Recently, I helped a semi-retired friend (let’s call him Ishmael) replace his old Mac, a dual-processor Power Mac G4 running Mac OS X 10.4 Tiger. This friend is by no means a dummy — in fact, he’s a highly regarded professional in the entertainment industry — but he’s been too busy pursuing his craft to learn much computer lore. He can use a computer, of course, for basic stuff, like email and word processing, and even for some pretty advanced stuff, like high-end video editing, but when it comes to connecting and setting up a new computer, no: he has people to do that. People like me.
So one day Ishmael and I went to the local Apple Store to look at what he might want to purchase. We decided that a top-of-the-line 27-inch iMac would meet his needs. We also decided that Apple’s One-to-One service would be a good way to go, since it promised to migrate all of his data from the old machine to the new one, and would provide some training as well, to help Ishmael wrap his head around the differences between 10.4 Tiger and 10.7 Lion.
With that decided, a few days later I went to Ishmael’s house to disconnect his old machine and take both it and him to the Apple Store. So far so good.
Once in the store it only took a few minutes to find someone to help us and within half an hour we had purchased the new top-end iMac, a trackpad, AppleCare, and the One-to-One service. That’s when the “fun” started.
For Want of a Password — The Apple Store employee with whom we were working attempted to enroll Ishmael in One-to-One service, but that service requires an Apple ID. Ishmael did not have an Apple ID — he’s never used iTunes or anything else that required it. So the Apple Store employee tried to create one for him. In attempting to create the Apple ID, however, the employee ran into a snag. For some reason the Apple ID enrollment didn’t seem to take, and he surmised that perhaps we needed to check Ishmael’s email to respond to a verification message from Apple.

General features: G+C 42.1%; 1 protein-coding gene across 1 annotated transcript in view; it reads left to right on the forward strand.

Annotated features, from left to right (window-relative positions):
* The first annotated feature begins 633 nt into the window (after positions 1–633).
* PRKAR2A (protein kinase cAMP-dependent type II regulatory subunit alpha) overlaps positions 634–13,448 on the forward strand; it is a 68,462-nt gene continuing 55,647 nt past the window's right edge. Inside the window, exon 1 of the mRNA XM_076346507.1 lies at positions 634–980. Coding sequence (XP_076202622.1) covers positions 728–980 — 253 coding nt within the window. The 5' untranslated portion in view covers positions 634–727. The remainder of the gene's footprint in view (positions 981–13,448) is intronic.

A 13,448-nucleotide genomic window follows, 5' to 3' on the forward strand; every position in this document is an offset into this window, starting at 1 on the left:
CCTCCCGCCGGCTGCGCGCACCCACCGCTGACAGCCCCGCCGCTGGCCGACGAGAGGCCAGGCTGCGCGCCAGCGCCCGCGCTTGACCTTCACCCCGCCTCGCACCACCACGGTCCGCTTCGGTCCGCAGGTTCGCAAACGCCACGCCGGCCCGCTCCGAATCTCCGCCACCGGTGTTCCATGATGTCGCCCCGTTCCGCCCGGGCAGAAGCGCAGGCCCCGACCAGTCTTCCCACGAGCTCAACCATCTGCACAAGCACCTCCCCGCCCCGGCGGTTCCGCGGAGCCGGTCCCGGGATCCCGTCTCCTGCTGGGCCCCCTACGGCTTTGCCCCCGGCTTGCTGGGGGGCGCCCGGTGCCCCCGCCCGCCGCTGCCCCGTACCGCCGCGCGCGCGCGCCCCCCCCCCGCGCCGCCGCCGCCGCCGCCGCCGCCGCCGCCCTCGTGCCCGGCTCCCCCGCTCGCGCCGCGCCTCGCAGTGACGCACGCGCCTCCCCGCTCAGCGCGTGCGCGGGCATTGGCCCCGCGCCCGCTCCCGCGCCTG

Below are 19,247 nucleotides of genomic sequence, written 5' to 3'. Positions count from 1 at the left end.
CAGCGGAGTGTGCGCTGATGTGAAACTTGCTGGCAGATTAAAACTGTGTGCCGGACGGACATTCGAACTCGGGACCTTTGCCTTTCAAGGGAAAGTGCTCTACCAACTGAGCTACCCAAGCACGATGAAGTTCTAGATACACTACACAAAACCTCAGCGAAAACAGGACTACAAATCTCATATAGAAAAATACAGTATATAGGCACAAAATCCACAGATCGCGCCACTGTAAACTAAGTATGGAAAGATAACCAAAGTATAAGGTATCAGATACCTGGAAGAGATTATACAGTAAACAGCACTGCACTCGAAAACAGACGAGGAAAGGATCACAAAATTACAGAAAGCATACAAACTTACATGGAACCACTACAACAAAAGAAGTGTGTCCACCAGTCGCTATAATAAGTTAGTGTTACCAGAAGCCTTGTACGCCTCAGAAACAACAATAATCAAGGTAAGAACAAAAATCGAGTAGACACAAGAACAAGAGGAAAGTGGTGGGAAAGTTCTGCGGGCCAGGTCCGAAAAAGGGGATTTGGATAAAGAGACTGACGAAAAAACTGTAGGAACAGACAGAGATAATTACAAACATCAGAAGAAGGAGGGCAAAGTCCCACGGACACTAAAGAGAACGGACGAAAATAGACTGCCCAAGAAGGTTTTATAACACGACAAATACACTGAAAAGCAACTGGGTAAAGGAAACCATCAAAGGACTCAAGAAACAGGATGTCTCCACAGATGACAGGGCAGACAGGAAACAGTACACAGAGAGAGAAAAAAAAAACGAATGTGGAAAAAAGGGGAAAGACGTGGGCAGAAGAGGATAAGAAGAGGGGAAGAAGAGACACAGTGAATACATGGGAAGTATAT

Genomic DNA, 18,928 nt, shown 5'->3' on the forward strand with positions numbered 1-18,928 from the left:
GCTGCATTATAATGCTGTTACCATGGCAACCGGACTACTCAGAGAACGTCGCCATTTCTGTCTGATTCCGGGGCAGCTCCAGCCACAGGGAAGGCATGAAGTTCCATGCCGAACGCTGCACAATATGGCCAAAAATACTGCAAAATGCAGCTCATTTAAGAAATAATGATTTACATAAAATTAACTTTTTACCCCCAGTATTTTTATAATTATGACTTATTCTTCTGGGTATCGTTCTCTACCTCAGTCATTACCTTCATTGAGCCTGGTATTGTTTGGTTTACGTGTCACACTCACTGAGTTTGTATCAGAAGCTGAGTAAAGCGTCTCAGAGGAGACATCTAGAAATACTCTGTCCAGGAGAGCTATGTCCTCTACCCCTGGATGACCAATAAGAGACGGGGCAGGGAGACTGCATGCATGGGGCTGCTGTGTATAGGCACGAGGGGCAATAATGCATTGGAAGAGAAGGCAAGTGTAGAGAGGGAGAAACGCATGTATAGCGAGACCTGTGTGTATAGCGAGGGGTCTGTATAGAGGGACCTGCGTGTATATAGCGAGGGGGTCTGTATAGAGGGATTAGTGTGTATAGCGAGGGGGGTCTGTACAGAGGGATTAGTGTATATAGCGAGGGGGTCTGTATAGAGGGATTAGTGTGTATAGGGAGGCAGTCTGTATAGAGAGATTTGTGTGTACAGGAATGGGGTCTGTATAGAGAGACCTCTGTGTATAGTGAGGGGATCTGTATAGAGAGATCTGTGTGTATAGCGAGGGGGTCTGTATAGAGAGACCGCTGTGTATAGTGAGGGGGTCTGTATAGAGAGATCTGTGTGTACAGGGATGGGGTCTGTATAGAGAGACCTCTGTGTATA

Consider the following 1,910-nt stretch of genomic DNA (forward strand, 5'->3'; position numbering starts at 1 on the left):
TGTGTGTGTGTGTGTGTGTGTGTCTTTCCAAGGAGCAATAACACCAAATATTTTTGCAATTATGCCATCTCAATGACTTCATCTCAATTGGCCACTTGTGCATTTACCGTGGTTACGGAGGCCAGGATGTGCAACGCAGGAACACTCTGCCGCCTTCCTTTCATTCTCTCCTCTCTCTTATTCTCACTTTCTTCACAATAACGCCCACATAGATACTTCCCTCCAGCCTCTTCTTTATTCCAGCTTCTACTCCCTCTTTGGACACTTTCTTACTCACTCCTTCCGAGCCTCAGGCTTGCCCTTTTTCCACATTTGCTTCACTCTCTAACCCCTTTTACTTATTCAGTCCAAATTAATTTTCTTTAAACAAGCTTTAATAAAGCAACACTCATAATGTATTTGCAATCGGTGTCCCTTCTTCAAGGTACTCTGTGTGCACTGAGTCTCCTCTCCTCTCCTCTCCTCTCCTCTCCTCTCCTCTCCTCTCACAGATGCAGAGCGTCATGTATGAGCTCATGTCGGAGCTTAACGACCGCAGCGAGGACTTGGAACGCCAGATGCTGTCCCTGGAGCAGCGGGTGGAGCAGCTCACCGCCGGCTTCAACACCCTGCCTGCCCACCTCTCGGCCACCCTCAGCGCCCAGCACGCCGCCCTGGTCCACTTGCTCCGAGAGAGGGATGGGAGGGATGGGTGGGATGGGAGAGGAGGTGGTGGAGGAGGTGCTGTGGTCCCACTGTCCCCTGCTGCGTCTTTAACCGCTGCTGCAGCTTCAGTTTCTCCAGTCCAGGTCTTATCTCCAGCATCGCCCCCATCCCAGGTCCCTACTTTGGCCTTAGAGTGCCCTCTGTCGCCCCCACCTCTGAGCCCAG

The second snag: Ishmael did not know his email password. Now don’t laugh: he hasn’t had to enter the email password since the day, years ago, when someone helped him set up his email account. He simply has never needed it: In all that time, his email software had been sending it automatically every time he checked his mail.
So, accessing Ishmael’s webmail provider from one of the Macs in the Apple Store, we clicked the “Forgot password” link. The third snag: in order to reset Ishmael’s password, we needed to respond to an email sent from the ISP to the email account.
This was a real Catch-22 and a case study in security stupidity: to reset a forgotten password from the ISP, we needed that very same forgotten password in order to access Ishmael’s email account to get the email with the new password in it. But if we had known the old password, we wouldn’t have needed to change it in the first place. We could have easily found the old password, of course, via Keychain Access — that is, if we hadn’t disconnected his old Mac and toted it to the Apple Store, where they were working on it in a back room where customers weren’t allowed (and there were neither appropriate monitors nor space to work out in front, where we could have helped).